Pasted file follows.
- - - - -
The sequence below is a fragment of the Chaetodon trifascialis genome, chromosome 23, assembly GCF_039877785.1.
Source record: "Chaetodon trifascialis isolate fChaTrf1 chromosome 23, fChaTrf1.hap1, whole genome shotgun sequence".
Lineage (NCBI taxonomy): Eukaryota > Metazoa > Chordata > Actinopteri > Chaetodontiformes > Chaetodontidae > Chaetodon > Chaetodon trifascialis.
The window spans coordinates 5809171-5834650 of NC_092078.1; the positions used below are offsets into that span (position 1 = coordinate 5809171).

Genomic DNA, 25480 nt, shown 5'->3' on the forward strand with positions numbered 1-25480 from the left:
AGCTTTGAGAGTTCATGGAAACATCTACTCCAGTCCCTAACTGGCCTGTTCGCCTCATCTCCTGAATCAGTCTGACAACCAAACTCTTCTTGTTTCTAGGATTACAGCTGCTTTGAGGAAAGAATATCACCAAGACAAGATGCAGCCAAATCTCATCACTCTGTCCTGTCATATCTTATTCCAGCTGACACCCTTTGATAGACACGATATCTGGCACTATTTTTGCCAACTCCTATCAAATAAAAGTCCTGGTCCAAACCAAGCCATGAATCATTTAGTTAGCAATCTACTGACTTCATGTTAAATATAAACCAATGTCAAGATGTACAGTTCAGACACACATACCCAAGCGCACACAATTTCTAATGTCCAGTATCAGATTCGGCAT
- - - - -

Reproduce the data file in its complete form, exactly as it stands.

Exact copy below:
The sequence below is a fragment of the Chaetodon trifascialis genome, chromosome 23, assembly GCF_039877785.1.
Source record: "Chaetodon trifascialis isolate fChaTrf1 chromosome 23, fChaTrf1.hap1, whole genome shotgun sequence".
Lineage (NCBI taxonomy): Eukaryota > Metazoa > Chordata > Actinopteri > Chaetodontiformes > Chaetodontidae > Chaetodon > Chaetodon trifascialis.
The window spans coordinates 5809171-5834650 of NC_092078.1; the positions used below are offsets into that span (position 1 = coordinate 5809171).

Genomic DNA, 25480 nt, shown 5'->3' on the forward strand with positions numbered 1-25480 from the left:
AGCTTTGAGAGTTCATGGAAACATCTACTCCAGTCCCTAACTGGCCTGTTCGCCTCATCTCCTGAATCAGTCTGACAACCAAACTCTTCTTGTTTCTAGGATTACAGCTGCTTTGAGGAAAGAATATCACCAAGACAAGATGCAGCCAAATCTCATCACTCTGTCCTGTCATATCTTATTCCAGCTGACACCCTTTGATAGACACGATATCTGGCACTATTTTTGCCAACTCCTATCAAATAAAAGTCCTGGTCCAAACCAAGCCATGAATCATTTAGTTAGCAATCTACTGACTTCATGTTAAATATAAACCAATGTCAAGATGTACAGTTCAGACACACATACCCAAGCGCACACAATTTCTAATGTCCAGTATCAGATTCGGCAT